Story and photos by Scott Sell
After nearly a year, Maya, Issie, and Velma still refuse to be sheep. They have acted like goats since their first days on the farm, and most days you can find the three of them with the goat herd, walking through the woods and taking naps in the cemetery. The couple of times Doreen has tried to put them in with the other lambs and ewes for a sleepover—to get them adjusted to being together—they cry their hearts out to go back to their adopted goat family or to be taken inside to watch TV on the sofa.
Life with farm animals is nothing if not chaotic. There is never a dull moment. And like most farmers, Sam and Doreen Cabot’s work days on North Haven’s Foggy Meadows Farm begin and end in the dark, most of their time devoted to their Katahdin sheep and Boer goats. Today, they have almost 80, in various states of pregnancy, hoof injury, and sickness.
Along with the reluctant sheep, a mink has just killed one of the ducks. A ewe has complicated mating season by snubbing her suitor. Neighbors have suddenly stopped in to buy jams and frozen meat from Doreen’s farm store. Island deer have been eating the garden’s tomatoes as midnight snacks. And one of the young goats has gotten his head stuck in the fencing again. Even daily chores—which have to be done more or less the same way—can be different, given the weather or animal temperament or ferry schedule.
Sam and Doreen Cabot with their goats and Maya, Issie, and Velma, the sheep
One thing is a constant at Foggy Meadows Farm, though: the sheep and goats feed throughout the year solely on grass and hay from several island fields that Sam mows, “teds”—or spreads out for drying—and bales himself.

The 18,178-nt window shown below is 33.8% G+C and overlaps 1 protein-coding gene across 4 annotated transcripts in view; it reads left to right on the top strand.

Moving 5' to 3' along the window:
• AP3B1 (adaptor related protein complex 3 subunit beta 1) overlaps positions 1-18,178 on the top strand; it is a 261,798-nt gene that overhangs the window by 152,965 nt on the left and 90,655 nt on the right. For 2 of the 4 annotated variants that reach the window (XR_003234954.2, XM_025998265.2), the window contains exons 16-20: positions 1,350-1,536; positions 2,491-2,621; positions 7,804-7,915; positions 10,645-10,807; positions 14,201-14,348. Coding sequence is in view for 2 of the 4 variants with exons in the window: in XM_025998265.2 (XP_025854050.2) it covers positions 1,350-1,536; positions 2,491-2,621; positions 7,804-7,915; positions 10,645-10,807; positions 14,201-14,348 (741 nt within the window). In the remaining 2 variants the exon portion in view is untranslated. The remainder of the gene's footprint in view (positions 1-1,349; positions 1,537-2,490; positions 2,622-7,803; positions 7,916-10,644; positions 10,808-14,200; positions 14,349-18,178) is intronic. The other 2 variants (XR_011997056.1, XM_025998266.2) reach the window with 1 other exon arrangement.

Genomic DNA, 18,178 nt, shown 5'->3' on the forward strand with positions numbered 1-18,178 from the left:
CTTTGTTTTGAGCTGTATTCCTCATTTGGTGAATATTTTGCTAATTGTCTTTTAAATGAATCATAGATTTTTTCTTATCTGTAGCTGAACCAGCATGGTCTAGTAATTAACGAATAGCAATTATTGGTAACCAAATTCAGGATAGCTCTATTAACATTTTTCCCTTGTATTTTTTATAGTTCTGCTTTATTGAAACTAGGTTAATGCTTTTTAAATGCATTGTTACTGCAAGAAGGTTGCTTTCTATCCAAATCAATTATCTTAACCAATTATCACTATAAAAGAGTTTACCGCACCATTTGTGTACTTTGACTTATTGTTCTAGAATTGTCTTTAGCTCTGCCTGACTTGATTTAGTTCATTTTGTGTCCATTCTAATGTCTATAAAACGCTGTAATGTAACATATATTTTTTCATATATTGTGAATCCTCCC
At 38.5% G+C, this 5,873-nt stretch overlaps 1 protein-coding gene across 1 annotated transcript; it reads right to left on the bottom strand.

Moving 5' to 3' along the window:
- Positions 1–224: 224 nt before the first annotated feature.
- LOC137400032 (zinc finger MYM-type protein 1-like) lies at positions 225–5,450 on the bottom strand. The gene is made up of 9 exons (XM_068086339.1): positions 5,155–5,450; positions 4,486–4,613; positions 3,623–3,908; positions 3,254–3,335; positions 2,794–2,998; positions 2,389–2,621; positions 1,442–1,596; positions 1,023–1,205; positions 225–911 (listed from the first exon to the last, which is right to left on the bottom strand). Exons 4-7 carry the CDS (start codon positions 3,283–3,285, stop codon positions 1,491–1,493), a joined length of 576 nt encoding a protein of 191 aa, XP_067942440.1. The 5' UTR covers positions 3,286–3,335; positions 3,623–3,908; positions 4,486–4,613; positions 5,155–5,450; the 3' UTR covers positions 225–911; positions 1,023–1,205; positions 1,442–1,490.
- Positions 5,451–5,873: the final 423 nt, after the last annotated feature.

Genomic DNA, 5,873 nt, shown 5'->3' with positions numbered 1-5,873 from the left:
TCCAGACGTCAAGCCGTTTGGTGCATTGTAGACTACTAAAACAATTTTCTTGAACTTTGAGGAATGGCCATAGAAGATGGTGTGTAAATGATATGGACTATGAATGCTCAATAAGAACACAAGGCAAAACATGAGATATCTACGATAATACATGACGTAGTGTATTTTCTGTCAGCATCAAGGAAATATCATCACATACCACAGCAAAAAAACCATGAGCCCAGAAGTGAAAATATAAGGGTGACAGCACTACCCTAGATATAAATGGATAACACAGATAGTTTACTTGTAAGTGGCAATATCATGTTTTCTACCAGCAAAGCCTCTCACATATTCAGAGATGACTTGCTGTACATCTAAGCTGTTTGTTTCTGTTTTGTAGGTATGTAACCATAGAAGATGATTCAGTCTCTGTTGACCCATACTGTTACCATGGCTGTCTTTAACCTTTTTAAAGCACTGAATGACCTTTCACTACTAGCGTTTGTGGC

Driving over to the north shore to bale the last cut for the season in late September, Sam points out several fields he hays, many of them old family farms, which amount to about 90 acres scattered around the island.
“That’s what you call a ‘Tootsie Roll’,” Sam says, pointing out a long line of hay bales, bunched up end to end without the ubiquitous white shrink-wrap. “They sit out in the fields all winter and the inside stays nice and dry.”
Hay on North Haven is mostly wild orchard grass, with a fair amount of clover and purple vetch. Sam and Doreen like it because it’s a fine-grain hay, very soft for the animals, especially the lambs and kids. A majority of the hay that’s sold on the mainland has been seeded, and, according to Sam, if it hasn’t been harvested at exactly the right time, it ends up being too coarse to eat.
“They won’t touch it when it’s like that,” Sam explains. “They claim that if you take a bunch of hay and squeeze it in your hands and it pricks you, that’s the same feeling the animal would have in its mouth.”
Like most jobs on an island, haying is a time-sensitive process and occupies much of Sam’s time throughout the summer and fall. He starts cutting in June and tries to finish by the beginning of August, before the hay matures. This allows the protein content to stay intact. Early on, before up-to-the-minute weather forecasts on the TV and Internet, Sam lost whole fields at a time when passing rainstorms suddenly drenched his tedded piles. When that happens, the protein leeches out and it turns to straw.
Now, after waiting nearly a week to get a few sunny days in a row, the hay on the north shore has dried out, and Sam hitches a red Hesston 530 hay baler on the back of his John Deere. It’s a round baler, capable of almost vacuuming up the hay as Sam drives the tractor slowly in long lines. And then, at the push of a button, the baler bundles the hay with twine and spits out a perfect round bale. Last year, Sam made about 240 round bales, a record.
“That’s the side you want to be on, having too much versus too little,” Sam says. “It’s like firewood. You want extra; you don’t want to run out. Those animals stay hungry.”
Even when there’s plenty of new pasture grass to eat, the sheep and goats don’t bulk up on it because it’s mostly water and doesn’t fill up the “rumen” section of their stomach. It’s the hay they need to help their digestive process. They need that dry matter to stick to their bones.